1.x32 systems were once desired because they address (point to) 4 gigabytes in memory in one go. Modern applications require more than 4GB of RAM to complete their tasks so x64 systems are becoming more attractive because they can potentially address up to 4 billion times that many locations. If you have however a 64 bit only processor you cannot run a x32 OS on that system, and that some 32 bit programs might work on a x64 OS.
In computer architecture 64-bit computing is the use of processors that have datapath widths, interger size and memory adress widths of 64 bits (8 octets). Also 64 bit CPU and ALU architectures are those that are based on registers, address buses or data buses of that size. From the software perspective x64 computing means the use of code with 64-bit virtual memory addresses. Many programs are now available in x64. If you want to know what type your running? Open Conrol Panel and click System there it will show what type you are running.
Technically what he said ^ is one of the reasons why 64 bit computing is needed, in increases the linear space, systems such as Windows XP cannot address more than 4GB ram 2^32, although that was increased by using a 'hack' on 32 bit systems of the following operating systems afterwards such as windows 7 to support 2^36 space but the difference is the size of the instructions and as you 'know' about processors, i guess you know that it won't work if you try sending 64 bit instructions to a 32 bit processor. Then the instructions themselves depend on different architectures etc ..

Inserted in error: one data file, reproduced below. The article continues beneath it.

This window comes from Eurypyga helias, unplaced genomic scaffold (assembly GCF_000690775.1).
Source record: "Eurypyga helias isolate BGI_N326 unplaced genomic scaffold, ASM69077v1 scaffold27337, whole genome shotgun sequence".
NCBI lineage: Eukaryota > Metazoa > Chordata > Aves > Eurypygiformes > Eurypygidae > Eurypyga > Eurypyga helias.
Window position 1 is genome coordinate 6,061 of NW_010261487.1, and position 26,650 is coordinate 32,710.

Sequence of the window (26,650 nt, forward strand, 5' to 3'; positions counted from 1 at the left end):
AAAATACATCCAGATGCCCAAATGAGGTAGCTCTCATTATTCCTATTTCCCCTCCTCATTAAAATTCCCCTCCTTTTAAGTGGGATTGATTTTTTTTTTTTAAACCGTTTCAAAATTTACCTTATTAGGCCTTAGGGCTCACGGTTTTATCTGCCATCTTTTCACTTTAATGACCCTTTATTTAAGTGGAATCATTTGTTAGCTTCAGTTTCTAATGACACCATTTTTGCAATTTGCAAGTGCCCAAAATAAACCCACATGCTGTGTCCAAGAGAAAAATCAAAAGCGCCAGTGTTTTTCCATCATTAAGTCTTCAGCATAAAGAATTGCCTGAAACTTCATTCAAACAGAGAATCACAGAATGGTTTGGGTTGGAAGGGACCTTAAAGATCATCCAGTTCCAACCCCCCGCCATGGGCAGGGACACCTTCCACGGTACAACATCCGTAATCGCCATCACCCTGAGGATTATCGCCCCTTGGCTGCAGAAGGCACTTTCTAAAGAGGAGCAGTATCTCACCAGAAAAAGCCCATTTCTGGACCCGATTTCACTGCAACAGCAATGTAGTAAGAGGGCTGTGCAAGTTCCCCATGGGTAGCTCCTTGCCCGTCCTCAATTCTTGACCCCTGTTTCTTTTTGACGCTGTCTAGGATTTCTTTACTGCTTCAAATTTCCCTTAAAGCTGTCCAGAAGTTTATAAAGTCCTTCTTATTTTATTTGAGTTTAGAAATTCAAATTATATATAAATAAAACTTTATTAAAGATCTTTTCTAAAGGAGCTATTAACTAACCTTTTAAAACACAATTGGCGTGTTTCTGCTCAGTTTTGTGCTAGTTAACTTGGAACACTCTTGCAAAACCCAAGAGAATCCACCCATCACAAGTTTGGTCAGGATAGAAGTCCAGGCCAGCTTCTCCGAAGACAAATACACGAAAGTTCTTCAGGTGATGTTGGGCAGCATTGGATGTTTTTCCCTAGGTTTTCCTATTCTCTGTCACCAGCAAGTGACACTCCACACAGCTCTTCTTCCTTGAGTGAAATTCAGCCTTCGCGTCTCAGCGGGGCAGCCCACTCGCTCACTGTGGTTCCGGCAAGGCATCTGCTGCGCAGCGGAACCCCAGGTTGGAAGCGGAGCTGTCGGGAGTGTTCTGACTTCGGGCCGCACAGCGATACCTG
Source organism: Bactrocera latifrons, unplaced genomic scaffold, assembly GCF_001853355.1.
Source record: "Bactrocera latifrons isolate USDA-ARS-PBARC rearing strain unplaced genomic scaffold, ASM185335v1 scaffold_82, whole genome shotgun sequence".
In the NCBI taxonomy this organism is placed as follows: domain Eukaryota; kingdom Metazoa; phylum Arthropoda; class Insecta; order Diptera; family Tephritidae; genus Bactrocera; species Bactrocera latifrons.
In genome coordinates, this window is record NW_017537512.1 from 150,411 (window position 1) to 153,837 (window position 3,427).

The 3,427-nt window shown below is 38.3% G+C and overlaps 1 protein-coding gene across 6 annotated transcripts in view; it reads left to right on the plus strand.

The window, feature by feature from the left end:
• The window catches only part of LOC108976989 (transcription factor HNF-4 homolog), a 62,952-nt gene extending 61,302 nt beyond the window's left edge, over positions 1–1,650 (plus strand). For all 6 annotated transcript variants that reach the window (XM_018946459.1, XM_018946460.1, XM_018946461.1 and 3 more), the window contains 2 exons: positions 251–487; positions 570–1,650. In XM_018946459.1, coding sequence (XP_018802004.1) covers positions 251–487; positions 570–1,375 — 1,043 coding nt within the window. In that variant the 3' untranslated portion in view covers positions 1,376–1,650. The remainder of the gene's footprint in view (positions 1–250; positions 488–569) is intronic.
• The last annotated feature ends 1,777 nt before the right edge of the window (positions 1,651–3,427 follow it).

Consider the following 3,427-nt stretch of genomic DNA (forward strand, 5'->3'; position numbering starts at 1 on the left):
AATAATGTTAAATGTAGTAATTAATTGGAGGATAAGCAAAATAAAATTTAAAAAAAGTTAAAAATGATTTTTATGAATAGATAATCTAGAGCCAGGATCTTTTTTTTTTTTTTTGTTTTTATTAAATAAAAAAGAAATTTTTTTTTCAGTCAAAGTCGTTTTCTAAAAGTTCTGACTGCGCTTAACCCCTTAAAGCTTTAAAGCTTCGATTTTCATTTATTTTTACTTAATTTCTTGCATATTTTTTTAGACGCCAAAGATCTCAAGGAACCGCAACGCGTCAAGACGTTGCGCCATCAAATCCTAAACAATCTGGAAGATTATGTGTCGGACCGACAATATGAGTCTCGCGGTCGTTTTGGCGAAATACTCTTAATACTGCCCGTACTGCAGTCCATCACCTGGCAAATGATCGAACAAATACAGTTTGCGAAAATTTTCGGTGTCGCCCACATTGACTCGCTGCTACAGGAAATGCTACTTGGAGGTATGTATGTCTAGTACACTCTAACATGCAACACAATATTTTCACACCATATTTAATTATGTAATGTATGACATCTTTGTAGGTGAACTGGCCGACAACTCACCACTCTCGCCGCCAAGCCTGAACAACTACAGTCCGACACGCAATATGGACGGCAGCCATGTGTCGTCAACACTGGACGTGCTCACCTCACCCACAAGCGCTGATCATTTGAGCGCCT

However since Intel and such are all about compatability, the opposite, having a 32 bit system on a 64 bit cpu architecture is supported
Most current 64-bit processors can run either 32-bit or 64-bit operating systems. As noted, a 32-bit one can only handle about 4GB of RAM whereas a 64-bit one can handle about 4 billion times that (in theory). In any case, you should run a 64-bit OS on a 64-bit processor. Most can happily run either 32-bit or 64-bit applications equally well. This includes 64-bit Windows as well as Linux/Unix systems.